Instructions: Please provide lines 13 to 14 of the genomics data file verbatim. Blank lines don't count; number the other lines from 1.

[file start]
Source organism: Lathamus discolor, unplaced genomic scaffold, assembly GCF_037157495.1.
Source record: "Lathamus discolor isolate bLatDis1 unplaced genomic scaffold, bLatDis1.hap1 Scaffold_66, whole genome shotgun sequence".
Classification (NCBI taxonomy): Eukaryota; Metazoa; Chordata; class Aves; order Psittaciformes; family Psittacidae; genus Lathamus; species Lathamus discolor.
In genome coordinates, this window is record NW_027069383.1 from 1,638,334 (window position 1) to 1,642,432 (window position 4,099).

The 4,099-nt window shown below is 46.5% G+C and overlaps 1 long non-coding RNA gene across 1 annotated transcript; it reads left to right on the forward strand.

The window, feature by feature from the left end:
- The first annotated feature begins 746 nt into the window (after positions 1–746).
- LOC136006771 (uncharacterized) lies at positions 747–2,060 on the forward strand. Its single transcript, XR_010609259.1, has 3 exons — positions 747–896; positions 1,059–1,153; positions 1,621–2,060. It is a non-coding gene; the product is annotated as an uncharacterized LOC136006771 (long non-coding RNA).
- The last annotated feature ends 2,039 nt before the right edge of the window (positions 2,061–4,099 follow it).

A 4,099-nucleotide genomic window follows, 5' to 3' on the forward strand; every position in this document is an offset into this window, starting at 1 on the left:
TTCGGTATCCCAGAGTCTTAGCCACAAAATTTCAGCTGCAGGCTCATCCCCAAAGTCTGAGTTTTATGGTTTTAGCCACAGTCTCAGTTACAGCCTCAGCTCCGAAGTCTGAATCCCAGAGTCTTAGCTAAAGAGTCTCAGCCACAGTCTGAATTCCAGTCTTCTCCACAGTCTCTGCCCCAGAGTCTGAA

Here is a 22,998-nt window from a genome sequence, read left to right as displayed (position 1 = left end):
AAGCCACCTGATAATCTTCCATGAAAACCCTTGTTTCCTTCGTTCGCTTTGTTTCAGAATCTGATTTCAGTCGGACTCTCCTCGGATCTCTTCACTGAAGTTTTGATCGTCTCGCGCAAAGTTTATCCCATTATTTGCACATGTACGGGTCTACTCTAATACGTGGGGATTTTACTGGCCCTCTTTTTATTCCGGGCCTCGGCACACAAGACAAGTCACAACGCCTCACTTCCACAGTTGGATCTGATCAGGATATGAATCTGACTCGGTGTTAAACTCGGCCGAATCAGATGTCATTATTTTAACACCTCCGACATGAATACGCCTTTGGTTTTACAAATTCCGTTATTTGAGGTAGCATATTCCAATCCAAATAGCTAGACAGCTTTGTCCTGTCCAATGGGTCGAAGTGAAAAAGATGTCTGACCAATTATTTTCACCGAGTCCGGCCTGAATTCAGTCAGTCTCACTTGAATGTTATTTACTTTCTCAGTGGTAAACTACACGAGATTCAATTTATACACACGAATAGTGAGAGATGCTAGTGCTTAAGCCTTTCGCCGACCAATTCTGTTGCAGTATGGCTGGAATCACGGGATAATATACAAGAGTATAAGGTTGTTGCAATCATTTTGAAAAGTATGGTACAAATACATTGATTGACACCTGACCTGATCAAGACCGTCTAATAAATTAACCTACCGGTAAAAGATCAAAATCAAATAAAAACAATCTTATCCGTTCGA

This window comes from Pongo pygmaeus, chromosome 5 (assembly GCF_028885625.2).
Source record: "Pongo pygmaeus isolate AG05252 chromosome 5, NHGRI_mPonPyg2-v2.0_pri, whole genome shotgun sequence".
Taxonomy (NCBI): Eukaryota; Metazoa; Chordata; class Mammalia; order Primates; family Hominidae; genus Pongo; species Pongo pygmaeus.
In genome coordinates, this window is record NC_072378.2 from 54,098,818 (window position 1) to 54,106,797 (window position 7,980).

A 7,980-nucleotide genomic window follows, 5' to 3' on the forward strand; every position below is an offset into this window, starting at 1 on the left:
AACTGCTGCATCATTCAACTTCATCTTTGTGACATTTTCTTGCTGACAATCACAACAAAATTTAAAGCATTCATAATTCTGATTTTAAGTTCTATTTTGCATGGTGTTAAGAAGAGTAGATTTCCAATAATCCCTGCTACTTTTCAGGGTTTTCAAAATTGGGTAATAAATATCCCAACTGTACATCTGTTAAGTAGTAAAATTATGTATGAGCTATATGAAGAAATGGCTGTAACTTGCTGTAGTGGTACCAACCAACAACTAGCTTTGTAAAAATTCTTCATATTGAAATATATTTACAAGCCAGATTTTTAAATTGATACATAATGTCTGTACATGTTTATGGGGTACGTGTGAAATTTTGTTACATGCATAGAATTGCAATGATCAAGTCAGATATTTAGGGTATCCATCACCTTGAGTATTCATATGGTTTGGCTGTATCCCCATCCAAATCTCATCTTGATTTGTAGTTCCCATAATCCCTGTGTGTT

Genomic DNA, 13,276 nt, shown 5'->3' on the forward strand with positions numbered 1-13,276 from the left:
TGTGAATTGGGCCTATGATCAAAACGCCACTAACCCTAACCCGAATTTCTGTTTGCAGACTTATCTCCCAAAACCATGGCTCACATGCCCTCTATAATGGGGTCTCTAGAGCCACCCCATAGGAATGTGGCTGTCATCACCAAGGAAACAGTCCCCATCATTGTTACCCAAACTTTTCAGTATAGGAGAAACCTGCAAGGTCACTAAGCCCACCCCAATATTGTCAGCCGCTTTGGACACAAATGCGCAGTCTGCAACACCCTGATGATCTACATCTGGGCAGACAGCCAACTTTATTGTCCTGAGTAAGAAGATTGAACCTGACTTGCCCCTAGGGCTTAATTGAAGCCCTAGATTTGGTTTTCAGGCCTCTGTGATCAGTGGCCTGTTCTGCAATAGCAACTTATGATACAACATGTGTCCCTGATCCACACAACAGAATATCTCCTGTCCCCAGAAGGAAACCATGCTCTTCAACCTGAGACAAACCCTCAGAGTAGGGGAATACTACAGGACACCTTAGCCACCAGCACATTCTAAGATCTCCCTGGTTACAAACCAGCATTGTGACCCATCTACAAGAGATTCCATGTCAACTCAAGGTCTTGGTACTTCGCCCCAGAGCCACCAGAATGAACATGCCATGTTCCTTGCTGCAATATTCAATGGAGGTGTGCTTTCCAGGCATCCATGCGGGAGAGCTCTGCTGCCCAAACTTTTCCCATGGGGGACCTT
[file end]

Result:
AAGCCACCTGATAATCTTCCATGAAAACCCTTGTTTCCTTCGTTCGCTTTGTTTCAGAATCTGATTTCAGTCGGACTCTCCTCGGATCTCTTCACTGAAGTTTTGATCGTCTCGCGCAAAGTTTATCCCATTATTTGCACATGTACGGGTCTACTCTAATACGTGGGGATTTTACTGGCCCTCTTTTTATTCCGGGCCTCGGCACACAAGACAAGTCACAACGCCTCACTTCCACAGTTGGATCTGATCAGGATATGAATCTGACTCGGTGTTAAACTCGGCCGAATCAGATGTCATTATTTTAACACCTCCGACATGAATACGCCTTTGGTTTTACAAATTCCGTTATTTGAGGTAGCATATTCCAATCCAAATAGCTAGACAGCTTTGTCCTGTCCAATGGGTCGAAGTGAAAAAGATGTCTGACCAATTATTTTCACCGAGTCCGGCCTGAATTCAGTCAGTCTCACTTGAATGTTATTTACTTTCTCAGTGGTAAACTACACGAGATTCAATTTATACACACGAATAGTGAGAGATGCTAGTGCTTAAGCCTTTCGCCGACCAATTCTGTTGCAGTATGGCTGGAATCACGGGATAATATACAAGAGTATAAGGTTGTTGCAATCATTTTGAAAAGTATGGTACAAATACATTGATTGACACCTGACCTGATCAAGACCGTCTAATAAATTAACCTACCGGTAAAAGATCAAAATCAAATAAAAACAATCTTATCCGTTCGA

This window comes from Pongo pygmaeus, chromosome 5 (assembly GCF_028885625.2).